3.4 Modal Scales: Tutorial

Modal Scales

Early music contained no accidentals. It only included the white keys on the piano: C D E F G A B. How did composers write music that didn’t all sound the same? Instead of keeping the same pattern of whole and half steps and transposing the scale so that it started on different tonics, like we do in order to change keys, composers kept the same notes, but changed which note started the scale. This resulted in scales that only used those same 7 pitches but changed the order of whole and half steps in each scale. These scales were called modal scales and were given Greek names. In the picture below, you can see the 7 modal scales.

Eight modal scales drawn using the notes C, D, E, F, G, A, B with each scale drawn starting on the next consecutive pitch.

We group modes into 2 categories: the major modes and the minor modes. The major modes are most closely related to the major scale, but contain alterations. The major modes include Ionian (which is the same as a major scale); Lydian, which is like a major scale with a raised scale degree 4; and Mixolydian, which is like a major scale with a lowered scale degree 7. The minor modes are most closely related to the natural minor scale, but contain alterations and include: Phrygian, which is like natural minor with lowered scale degree 2; Dorian, which is like natural minor with raised scale degree 6; Aeolian, which is the same as a natural minor scale; and Locrean, which is like a natural minor scale with lowered scale degrees 2 and 5.

The seven modal scales drawn on a staff with half steps labeled.

Modal Scale Function and Use in Music

Due to the variable placement of half steps in the scale, modal scales do not function like major and minor keys. They do not have the same functional relationship between scale degrees. As a results, modal scales sound different than major and minor scales.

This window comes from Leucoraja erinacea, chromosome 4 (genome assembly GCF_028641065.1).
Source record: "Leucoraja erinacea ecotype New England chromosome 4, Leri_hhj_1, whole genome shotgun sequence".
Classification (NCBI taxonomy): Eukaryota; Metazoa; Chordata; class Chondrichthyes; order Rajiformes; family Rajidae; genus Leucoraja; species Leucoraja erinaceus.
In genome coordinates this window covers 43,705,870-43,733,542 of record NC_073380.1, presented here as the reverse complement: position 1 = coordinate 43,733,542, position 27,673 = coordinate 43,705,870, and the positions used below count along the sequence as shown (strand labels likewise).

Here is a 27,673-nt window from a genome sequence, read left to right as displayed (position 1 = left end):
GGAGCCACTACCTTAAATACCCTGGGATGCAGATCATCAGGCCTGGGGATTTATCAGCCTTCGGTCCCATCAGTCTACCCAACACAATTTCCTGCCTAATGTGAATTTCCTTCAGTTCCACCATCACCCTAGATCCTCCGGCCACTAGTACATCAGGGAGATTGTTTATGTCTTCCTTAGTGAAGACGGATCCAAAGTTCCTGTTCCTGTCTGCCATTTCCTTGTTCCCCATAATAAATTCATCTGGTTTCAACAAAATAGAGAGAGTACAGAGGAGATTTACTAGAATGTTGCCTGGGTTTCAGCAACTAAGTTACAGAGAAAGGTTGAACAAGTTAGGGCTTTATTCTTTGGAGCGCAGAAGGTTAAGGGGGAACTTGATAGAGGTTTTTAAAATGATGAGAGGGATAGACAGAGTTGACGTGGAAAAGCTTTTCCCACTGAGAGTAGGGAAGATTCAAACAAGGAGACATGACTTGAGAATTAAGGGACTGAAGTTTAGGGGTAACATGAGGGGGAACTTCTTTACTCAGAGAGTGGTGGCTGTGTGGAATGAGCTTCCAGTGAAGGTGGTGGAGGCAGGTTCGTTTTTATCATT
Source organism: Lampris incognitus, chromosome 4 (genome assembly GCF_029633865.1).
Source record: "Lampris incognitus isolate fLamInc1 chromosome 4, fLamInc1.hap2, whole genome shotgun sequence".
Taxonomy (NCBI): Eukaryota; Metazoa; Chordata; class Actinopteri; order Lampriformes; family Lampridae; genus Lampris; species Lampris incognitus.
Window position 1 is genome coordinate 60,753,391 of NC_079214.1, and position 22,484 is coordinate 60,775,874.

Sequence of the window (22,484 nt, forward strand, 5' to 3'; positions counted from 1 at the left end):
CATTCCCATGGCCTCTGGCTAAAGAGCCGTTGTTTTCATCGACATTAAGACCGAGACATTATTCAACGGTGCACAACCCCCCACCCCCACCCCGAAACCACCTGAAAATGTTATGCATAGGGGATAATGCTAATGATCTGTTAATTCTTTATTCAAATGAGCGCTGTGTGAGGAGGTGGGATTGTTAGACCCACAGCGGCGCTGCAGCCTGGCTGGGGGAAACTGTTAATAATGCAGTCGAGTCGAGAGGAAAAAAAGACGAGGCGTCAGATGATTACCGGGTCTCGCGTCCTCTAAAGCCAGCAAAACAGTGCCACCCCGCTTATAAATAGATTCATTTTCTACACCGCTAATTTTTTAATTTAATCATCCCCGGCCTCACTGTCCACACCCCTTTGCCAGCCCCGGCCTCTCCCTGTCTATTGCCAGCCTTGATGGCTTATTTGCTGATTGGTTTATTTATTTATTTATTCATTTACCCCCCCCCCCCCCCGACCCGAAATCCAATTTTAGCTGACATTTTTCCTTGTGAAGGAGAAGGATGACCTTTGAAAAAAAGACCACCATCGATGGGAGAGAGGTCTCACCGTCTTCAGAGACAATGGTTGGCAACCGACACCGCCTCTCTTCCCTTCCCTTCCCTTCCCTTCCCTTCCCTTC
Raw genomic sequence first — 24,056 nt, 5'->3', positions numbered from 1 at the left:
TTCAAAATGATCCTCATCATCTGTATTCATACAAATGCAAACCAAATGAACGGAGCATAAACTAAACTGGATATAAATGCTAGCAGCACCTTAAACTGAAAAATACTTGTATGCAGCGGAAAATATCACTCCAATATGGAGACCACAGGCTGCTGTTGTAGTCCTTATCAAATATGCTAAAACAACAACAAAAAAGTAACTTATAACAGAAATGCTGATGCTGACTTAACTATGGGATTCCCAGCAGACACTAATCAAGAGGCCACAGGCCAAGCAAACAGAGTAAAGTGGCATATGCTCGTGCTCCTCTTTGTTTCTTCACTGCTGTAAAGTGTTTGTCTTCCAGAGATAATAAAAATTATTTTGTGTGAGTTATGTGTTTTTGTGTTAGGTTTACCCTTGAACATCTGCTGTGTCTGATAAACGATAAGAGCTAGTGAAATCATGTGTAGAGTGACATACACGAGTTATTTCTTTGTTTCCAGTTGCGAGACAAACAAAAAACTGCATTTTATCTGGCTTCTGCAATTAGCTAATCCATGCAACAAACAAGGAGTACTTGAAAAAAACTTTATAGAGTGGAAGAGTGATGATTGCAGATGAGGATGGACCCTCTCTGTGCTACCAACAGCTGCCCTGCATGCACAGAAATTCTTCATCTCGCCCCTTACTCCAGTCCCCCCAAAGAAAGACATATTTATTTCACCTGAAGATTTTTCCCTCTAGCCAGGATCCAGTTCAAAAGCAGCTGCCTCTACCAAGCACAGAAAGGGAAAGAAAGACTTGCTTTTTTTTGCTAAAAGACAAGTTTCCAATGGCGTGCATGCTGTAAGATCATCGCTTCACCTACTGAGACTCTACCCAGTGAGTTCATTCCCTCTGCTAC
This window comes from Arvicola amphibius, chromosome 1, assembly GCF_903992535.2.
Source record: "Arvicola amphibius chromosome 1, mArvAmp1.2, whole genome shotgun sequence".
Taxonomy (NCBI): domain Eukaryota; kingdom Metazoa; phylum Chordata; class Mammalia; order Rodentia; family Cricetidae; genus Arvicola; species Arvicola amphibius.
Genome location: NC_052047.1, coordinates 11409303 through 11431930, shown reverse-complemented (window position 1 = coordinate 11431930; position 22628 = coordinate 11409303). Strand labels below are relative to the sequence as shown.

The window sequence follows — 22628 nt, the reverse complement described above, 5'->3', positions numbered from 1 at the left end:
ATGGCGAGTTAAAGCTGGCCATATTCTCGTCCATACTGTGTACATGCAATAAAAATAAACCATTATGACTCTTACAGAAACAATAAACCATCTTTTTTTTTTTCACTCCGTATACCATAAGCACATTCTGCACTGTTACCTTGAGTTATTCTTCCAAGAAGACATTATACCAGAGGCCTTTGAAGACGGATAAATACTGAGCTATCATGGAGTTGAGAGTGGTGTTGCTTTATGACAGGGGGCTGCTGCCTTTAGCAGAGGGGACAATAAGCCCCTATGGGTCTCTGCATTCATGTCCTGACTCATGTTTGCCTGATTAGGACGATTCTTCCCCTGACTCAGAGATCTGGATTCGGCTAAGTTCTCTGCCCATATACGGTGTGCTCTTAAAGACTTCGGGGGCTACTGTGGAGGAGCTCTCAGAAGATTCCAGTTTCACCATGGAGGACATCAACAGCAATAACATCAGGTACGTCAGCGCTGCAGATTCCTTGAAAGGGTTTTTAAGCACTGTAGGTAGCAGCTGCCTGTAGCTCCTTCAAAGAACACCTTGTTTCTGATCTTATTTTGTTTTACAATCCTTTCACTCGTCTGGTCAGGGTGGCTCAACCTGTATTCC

Over time, accidentals were introduced and modal scales could be transposed to start on any pitch. Composers choose to write music using modal scales due to the unique nature of the sound of each mode. Let’s look at the modes in order of brightest to darkest.

Lydian is the brightest of the modes because it is based on a Major scale with a raised scale degree 4. It hardly has any dissonance because it sounds like Major with a missing half step between scale degrees 3 and 4. It is used in dreamy compositions without a strong sense of motion because of its bright sound and lack of direction due to the missing expected half step in a Major scale.

Lydian Scale:

Oceans by Pearl Jam features the Lydian mode.


Ionian is the next brightest mode and is the same as a Major scale. It has the expected “happy” Major sound.

Ionian scale:

Free Fallin’ by Tom Petty is an example of Ionian.


Mixolydian is slightly darker and more unstable than major and lacks the directional push from leading tone to tonic.

Mixolydian scale:

Norwegian Wood by the Beatles features the Mixolydian mode.


Dorian is the brightest of the minor modes due to its raised scale degree 6. It is often used in folk music and creates harmonies that do not sound as sad as minor.

Dorian scale:

Scarborough Fair by Simon & Garfunkel is built around the Dorian mode.


Aeolian is the same as the natural minor scale and has the expected “sad” minor sound.

Aeolian scale:

Losing My Religion by R.E.M. is an example of Aeolian.


Phrygian is a darker version of the natural minor scale. It creates an edgier version of minor and is often used in compositions that need a darker character.

Phrygian scale:

Pyramid Song by Radiohead is built around the characteristic flat scale degree 2 sound of the Phrygian mode.

Locrean is the darkest of the modes and sounds unstable. Music written in this mode always sound like it needs to resolve to a different tonic note due to its half step placements. It also includes a dissonant interval between scale degree 1 and 5 and a diminished chord built on its tonic. Due to its instability and tendency to sound unresolved, it is used more for special effect in a piece rather than for the basis on a full composition.

Locrean scale:

The intro of Rush’s YYZ uses the Locrean scale.

Bringing Theory to Life

Listen to examples of modal pieces and think about how they sound different from pieces written in Major or minor keys. Were there pieces listed above that you didn’t realize were written in modes instead of keys? If you were to write a song in each mode, what lyrics might you use to highlight the specific quality of each mode?


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Comprehensive Musicianship, A Practical Resource Copyright © 2023 by Randall Harlow; Heather Peyton; Jonathan Schwabe; and Daniel Swilley is licensed under a Creative Commons Attribution-NonCommercial-ShareAlike 4.0 International License, except where otherwise noted.